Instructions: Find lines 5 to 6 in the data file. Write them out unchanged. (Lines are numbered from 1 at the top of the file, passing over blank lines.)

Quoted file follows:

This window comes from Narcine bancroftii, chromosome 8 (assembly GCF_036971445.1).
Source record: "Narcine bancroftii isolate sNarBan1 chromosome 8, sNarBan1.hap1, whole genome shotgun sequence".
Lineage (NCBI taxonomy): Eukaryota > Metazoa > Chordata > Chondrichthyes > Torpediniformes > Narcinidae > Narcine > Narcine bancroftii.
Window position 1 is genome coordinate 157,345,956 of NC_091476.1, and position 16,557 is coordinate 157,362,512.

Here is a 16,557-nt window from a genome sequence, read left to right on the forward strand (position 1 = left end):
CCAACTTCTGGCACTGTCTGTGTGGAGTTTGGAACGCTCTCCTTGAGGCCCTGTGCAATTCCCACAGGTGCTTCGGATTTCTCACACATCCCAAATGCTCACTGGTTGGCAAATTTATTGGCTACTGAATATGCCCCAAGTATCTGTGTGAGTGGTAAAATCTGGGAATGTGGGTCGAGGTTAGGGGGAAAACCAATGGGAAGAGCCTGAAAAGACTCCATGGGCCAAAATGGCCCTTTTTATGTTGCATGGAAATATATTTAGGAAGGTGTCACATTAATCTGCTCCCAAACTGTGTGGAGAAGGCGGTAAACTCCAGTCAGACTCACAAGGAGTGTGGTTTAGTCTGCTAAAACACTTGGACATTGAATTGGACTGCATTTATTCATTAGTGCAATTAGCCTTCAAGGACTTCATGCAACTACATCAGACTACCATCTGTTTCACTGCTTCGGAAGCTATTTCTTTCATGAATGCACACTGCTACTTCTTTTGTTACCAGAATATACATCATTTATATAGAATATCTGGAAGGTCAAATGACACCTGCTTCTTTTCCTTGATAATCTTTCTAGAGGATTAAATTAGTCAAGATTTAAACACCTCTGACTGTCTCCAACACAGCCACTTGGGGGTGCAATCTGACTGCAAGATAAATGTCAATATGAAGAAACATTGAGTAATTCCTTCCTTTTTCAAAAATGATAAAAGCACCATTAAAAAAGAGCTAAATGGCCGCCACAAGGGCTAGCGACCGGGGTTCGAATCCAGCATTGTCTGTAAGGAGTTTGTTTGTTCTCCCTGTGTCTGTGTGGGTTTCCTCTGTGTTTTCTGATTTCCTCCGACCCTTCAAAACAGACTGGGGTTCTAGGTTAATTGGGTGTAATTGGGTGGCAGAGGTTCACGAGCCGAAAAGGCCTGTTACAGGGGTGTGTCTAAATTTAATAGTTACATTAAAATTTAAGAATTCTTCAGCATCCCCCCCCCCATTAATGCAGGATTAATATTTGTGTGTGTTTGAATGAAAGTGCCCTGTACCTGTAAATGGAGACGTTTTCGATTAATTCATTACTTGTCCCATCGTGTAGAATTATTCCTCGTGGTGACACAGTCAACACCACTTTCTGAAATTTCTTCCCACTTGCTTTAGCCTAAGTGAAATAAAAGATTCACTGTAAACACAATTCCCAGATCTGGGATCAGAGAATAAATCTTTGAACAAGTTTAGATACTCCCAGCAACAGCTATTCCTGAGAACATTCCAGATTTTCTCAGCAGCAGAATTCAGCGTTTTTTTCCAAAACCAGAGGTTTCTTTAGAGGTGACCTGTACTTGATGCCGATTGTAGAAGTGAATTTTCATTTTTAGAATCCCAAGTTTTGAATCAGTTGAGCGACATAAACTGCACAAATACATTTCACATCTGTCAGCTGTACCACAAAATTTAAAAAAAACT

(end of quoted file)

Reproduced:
Here is a 16,557-nt window from a genome sequence, read left to right on the forward strand (position 1 = left end):
CCAACTTCTGGCACTGTCTGTGTGGAGTTTGGAACGCTCTCCTTGAGGCCCTGTGCAATTCCCACAGGTGCTTCGGATTTCTCACACATCCCAAATGCTCACTGGTTGGCAAATTTATTGGCTACTGAATATGCCCCAAGTATCTGTGTGAGTGGTAAAATCTGGGAATGTGGGTCGAGGTTAGGGGGAAAACCAATGGGAAGAGCCTGAAAAGACTCCATGGGCCAAAATGGCCCTTTTTATGTTGCATGGAAATATATTTAGGAAGGTGTCACATTAATCTGCTCCCAAACTGTGTGGAGAAGGCGGTAAACTCCAGTCAGACTCACAAGGAGTGTGGTTTAGTCTGCTAAAACACTTGGACATTGAATTGGACTGCATTTATTCATTAGTGCAATTAGCCTTCAAGGACTTCATGCAACTACATCAGACTACCATCTGTTTCACTGCTTCGGAAGCTATTTCTTTCATGAATGCACACTGCTACTTCTTTTGTTACCAGAATATACATCATTTATATAGAATATCTGGAAGGTCAAATGACACCTGCTTCTTTTCCTTGATAATCTTTCTAGAGGATTAAATTAGTCAAGATTTAAACACCTCTGACTGTCTCCAACACAGCCACTTGGGGGTGCAATCTGACTGCAAGATAAATGTCAATATGAAGAAACATTGAGTAATTCCTTCCTTTTTCAAAAATGATAAAAGCACCATTAAAAAAGAGCTAAATGGCCGCCACAAGGGCTAGCGACCGGGGTTCGAATCCAGCATTGTCTGTAAGGAGTTTGTTTGTTCTCCCTGTGTCTGTGTGGGTTTCCTCTGTGTTTTCTGATTTCCTCCGACCCTTCAAAACAGACTGGGGTTCTAGGTTAATTGGGTGTAATTGGGTGGCAGAGGTTCACGAGCCGAAAAGGCCTGTTACAGGGGTGTGTCTAAATTTAATAGTTACATTAAAATTTAAGAATTCTTCAGCATCCCCCCCCCCATTAATGCAGGATTAATATTTGTGTGTGTTTGAATGAAAGTGCCCTGTACCTGTAAATGGAGACGTTTTCGATTAATTCATTACTTGTCCCATCGTGTAGAATTATTCCTCGTGGTGACACAGTCAACACCACTTTCTGAAATTTCTTCCCACTTGCTTTAGCCTAAGTGAAATAAAAGATTCACTGTAAACACAATTCCCAGATCTGGGATCAGAGAATAAATCTTTGAACAAGTTTAGATACTCCCAGCAACAGCTATTCCTGAGAACATTCCAGATTTTCTCAGCAGCAGAATTCAGCGTTTTTTTCCAAAACCAGAGGTTTCTTTAGAGGTGACCTGTACTTGATGCCGATTGTAGAAGTGAATTTTCATTTTTAGAATCCCAAGTTTTGAATCAGTTGAGCGACATAAACTGCACAAATACATTTCACATCTGTCAGCTGTACCACAAAATTTAAAAAAAACT